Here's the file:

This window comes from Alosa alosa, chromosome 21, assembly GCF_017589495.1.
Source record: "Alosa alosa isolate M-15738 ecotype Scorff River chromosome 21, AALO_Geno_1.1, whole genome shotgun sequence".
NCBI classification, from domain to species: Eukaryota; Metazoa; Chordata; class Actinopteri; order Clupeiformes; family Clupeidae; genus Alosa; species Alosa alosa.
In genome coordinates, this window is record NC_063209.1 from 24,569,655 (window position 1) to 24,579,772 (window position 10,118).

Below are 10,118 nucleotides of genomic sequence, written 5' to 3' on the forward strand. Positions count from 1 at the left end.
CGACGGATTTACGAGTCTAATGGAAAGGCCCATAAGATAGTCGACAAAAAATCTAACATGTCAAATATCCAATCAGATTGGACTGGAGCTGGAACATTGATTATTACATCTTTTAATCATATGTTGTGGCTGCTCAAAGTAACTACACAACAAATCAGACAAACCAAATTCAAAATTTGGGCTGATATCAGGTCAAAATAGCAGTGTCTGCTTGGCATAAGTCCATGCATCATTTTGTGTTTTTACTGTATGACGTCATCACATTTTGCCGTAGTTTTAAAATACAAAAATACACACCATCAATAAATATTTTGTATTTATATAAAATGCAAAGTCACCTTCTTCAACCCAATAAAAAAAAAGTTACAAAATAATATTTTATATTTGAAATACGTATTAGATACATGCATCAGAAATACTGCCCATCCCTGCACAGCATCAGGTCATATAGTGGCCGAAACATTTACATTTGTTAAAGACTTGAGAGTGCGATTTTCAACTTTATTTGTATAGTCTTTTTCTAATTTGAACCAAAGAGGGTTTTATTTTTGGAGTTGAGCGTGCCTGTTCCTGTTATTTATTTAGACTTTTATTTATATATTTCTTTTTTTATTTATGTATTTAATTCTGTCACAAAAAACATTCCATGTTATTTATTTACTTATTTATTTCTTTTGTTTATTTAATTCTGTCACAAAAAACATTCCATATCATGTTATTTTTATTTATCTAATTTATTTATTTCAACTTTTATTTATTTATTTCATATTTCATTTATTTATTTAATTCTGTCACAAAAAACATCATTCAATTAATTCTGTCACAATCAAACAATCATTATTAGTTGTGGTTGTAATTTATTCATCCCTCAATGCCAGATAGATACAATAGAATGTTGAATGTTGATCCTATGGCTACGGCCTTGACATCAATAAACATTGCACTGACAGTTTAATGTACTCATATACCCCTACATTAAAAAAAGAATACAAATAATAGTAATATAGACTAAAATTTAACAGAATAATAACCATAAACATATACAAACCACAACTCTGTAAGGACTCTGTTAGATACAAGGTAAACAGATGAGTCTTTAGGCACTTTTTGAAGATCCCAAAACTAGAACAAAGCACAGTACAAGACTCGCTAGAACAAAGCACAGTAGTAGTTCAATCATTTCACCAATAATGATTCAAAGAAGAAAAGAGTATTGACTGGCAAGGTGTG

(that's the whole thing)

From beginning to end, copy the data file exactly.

This window comes from Alosa alosa, chromosome 21, assembly GCF_017589495.1.
Source record: "Alosa alosa isolate M-15738 ecotype Scorff River chromosome 21, AALO_Geno_1.1, whole genome shotgun sequence".
NCBI classification, from domain to species: Eukaryota; Metazoa; Chordata; class Actinopteri; order Clupeiformes; family Clupeidae; genus Alosa; species Alosa alosa.
In genome coordinates, this window is record NC_063209.1 from 24,569,655 (window position 1) to 24,579,772 (window position 10,118).

Below are 10,118 nucleotides of genomic sequence, written 5' to 3' on the forward strand. Positions count from 1 at the left end.
CGACGGATTTACGAGTCTAATGGAAAGGCCCATAAGATAGTCGACAAAAAATCTAACATGTCAAATATCCAATCAGATTGGACTGGAGCTGGAACATTGATTATTACATCTTTTAATCATATGTTGTGGCTGCTCAAAGTAACTACACAACAAATCAGACAAACCAAATTCAAAATTTGGGCTGATATCAGGTCAAAATAGCAGTGTCTGCTTGGCATAAGTCCATGCATCATTTTGTGTTTTTACTGTATGACGTCATCACATTTTGCCGTAGTTTTAAAATACAAAAATACACACCATCAATAAATATTTTGTATTTATATAAAATGCAAAGTCACCTTCTTCAACCCAATAAAAAAAAAGTTACAAAATAATATTTTATATTTGAAATACGTATTAGATACATGCATCAGAAATACTGCCCATCCCTGCACAGCATCAGGTCATATAGTGGCCGAAACATTTACATTTGTTAAAGACTTGAGAGTGCGATTTTCAACTTTATTTGTATAGTCTTTTTCTAATTTGAACCAAAGAGGGTTTTATTTTTGGAGTTGAGCGTGCCTGTTCCTGTTATTTATTTAGACTTTTATTTATATATTTCTTTTTTTATTTATGTATTTAATTCTGTCACAAAAAACATTCCATGTTATTTATTTACTTATTTATTTCTTTTGTTTATTTAATTCTGTCACAAAAAACATTCCATATCATGTTATTTTTATTTATCTAATTTATTTATTTCAACTTTTATTTATTTATTTCATATTTCATTTATTTATTTAATTCTGTCACAAAAAACATCATTCAATTAATTCTGTCACAATCAAACAATCATTATTAGTTGTGGTTGTAATTTATTCATCCCTCAATGCCAGATAGATACAATAGAATGTTGAATGTTGATCCTATGGCTACGGCCTTGACATCAATAAACATTGCACTGACAGTTTAATGTACTCATATACCCCTACATTAAAAAAAGAATACAAATAATAGTAATATAGACTAAAATTTAACAGAATAATAACCATAAACATATACAAACCACAACTCTGTAAGGACTCTGTTAGATACAAGGTAAACAGATGAGTCTTTAGGCACTTTTTGAAGATCCCAAAACTAGAACAAAGCACAGTACAAGACTCGCTAGAACAAAGCACAGTAGTAGTTCAATCATTTCACCAATAATGATTCAAAGAAGAAAAGAGTATTGACTGGCAAGGTGTG